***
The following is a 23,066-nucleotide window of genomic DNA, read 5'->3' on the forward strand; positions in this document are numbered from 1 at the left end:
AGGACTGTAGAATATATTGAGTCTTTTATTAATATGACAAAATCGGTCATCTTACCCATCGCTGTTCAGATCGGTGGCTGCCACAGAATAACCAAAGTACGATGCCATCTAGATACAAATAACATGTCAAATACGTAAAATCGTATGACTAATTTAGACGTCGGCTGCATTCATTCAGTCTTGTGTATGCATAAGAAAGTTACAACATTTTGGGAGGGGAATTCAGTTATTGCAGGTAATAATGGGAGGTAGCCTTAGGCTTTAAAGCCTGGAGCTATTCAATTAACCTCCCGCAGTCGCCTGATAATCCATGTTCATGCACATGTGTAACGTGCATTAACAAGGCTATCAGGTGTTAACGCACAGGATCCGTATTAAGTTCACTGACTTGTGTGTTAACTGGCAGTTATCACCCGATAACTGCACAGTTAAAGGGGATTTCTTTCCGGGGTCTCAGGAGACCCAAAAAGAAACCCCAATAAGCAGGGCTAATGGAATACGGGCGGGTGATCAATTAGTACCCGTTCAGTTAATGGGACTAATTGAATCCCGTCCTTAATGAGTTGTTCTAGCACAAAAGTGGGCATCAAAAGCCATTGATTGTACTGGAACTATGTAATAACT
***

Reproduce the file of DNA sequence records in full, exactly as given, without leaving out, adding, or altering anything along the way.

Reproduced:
The following is a 23,066-nucleotide window of genomic DNA, read 5'->3' on the forward strand; positions in this document are numbered from 1 at the left end:
AGGACTGTAGAATATATTGAGTCTTTTATTAATATGACAAAATCGGTCATCTTACCCATCGCTGTTCAGATCGGTGGCTGCCACAGAATAACCAAAGTACGATGCCATCTAGATACAAATAACATGTCAAATACGTAAAATCGTATGACTAATTTAGACGTCGGCTGCATTCATTCAGTCTTGTGTATGCATAAGAAAGTTACAACATTTTGGGAGGGGAATTCAGTTATTGCAGGTAATAATGGGAGGTAGCCTTAGGCTTTAAAGCCTGGAGCTATTCAATTAACCTCCCGCAGTCGCCTGATAATCCATGTTCATGCACATGTGTAACGTGCATTAACAAGGCTATCAGGTGTTAACGCACAGGATCCGTATTAAGTTCACTGACTTGTGTGTTAACTGGCAGTTATCACCCGATAACTGCACAGTTAAAGGGGATTTCTTTCCGGGGTCTCAGGAGACCCAAAAAGAAACCCCAATAAGCAGGGCTAATGGAATACGGGCGGGTGATCAATTAGTACCCGTTCAGTTAATGGGACTAATTGAATCCCGTCCTTAATGAGTTGTTCTAGCACAAAAGTGGGCATCAAAAGCCATTGATTGTACTGGAACTATGTAATAACT